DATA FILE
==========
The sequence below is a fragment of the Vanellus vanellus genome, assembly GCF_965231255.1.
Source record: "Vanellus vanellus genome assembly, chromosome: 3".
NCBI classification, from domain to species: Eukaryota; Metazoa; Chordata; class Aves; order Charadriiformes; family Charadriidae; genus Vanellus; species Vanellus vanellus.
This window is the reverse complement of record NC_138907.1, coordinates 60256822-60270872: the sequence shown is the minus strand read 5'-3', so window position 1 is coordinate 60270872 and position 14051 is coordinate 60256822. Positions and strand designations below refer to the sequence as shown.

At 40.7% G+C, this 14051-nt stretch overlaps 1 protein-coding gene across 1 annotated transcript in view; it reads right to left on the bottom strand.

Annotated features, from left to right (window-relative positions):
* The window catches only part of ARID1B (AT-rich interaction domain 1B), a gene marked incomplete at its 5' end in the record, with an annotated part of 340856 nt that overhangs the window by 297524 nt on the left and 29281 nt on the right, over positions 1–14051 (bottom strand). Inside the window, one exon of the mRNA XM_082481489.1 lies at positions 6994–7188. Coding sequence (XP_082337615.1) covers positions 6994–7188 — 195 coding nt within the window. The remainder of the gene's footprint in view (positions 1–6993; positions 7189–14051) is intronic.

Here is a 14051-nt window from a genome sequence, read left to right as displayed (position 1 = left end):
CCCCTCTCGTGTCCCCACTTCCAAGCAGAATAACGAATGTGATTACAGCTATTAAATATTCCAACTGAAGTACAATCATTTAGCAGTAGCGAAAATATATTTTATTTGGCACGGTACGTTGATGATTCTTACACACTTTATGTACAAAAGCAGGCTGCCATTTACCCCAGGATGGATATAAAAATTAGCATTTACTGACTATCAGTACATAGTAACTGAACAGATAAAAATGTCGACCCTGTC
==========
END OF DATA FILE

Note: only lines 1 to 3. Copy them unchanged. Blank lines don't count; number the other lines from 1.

The sequence below is a fragment of the Vanellus vanellus genome, assembly GCF_965231255.1.
Source record: "Vanellus vanellus genome assembly, chromosome: 3".
NCBI classification, from domain to species: Eukaryota; Metazoa; Chordata; class Aves; order Charadriiformes; family Charadriidae; genus Vanellus; species Vanellus vanellus.